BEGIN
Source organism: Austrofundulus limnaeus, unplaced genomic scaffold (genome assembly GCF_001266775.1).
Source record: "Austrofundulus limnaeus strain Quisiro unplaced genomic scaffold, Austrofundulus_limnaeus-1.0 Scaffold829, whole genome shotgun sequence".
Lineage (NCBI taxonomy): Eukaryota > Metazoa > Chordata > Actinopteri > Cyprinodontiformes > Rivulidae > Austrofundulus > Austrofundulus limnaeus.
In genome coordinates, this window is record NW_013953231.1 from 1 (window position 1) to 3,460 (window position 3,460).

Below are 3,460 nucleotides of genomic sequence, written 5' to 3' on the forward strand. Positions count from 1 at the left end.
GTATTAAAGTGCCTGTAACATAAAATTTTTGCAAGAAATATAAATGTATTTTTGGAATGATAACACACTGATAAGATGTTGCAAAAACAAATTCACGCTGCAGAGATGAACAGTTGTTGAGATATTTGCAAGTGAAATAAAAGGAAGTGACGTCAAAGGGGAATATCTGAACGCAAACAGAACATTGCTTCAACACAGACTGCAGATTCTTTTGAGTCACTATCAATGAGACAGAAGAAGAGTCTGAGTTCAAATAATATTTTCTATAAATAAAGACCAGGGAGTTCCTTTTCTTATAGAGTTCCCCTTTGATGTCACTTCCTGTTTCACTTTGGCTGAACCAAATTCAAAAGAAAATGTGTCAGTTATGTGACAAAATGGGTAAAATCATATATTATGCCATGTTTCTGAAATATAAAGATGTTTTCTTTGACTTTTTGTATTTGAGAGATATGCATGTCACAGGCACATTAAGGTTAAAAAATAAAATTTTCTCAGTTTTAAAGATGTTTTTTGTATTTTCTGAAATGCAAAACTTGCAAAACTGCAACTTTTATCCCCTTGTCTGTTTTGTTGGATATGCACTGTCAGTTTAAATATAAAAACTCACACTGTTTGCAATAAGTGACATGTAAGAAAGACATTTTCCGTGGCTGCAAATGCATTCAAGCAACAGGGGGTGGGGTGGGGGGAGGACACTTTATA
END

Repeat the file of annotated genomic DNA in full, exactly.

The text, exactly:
Source organism: Austrofundulus limnaeus, unplaced genomic scaffold (genome assembly GCF_001266775.1).
Source record: "Austrofundulus limnaeus strain Quisiro unplaced genomic scaffold, Austrofundulus_limnaeus-1.0 Scaffold829, whole genome shotgun sequence".
Lineage (NCBI taxonomy): Eukaryota > Metazoa > Chordata > Actinopteri > Cyprinodontiformes > Rivulidae > Austrofundulus > Austrofundulus limnaeus.
In genome coordinates, this window is record NW_013953231.1 from 1 (window position 1) to 3,460 (window position 3,460).

Below are 3,460 nucleotides of genomic sequence, written 5' to 3' on the forward strand. Positions count from 1 at the left end.
GTATTAAAGTGCCTGTAACATAAAATTTTTGCAAGAAATATAAATGTATTTTTGGAATGATAACACACTGATAAGATGTTGCAAAAACAAATTCACGCTGCAGAGATGAACAGTTGTTGAGATATTTGCAAGTGAAATAAAAGGAAGTGACGTCAAAGGGGAATATCTGAACGCAAACAGAACATTGCTTCAACACAGACTGCAGATTCTTTTGAGTCACTATCAATGAGACAGAAGAAGAGTCTGAGTTCAAATAATATTTTCTATAAATAAAGACCAGGGAGTTCCTTTTCTTATAGAGTTCCCCTTTGATGTCACTTCCTGTTTCACTTTGGCTGAACCAAATTCAAAAGAAAATGTGTCAGTTATGTGACAAAATGGGTAAAATCATATATTATGCCATGTTTCTGAAATATAAAGATGTTTTCTTTGACTTTTTGTATTTGAGAGATATGCATGTCACAGGCACATTAAGGTTAAAAAATAAAATTTTCTCAGTTTTAAAGATGTTTTTTGTATTTTCTGAAATGCAAAACTTGCAAAACTGCAACTTTTATCCCCTTGTCTGTTTTGTTGGATATGCACTGTCAGTTTAAATATAAAAACTCACACTGTTTGCAATAAGTGACATGTAAGAAAGACATTTTCCGTGGCTGCAAATGCATTCAAGCAACAGGGGGTGGGGTGGGGGGAGGACACTTTATA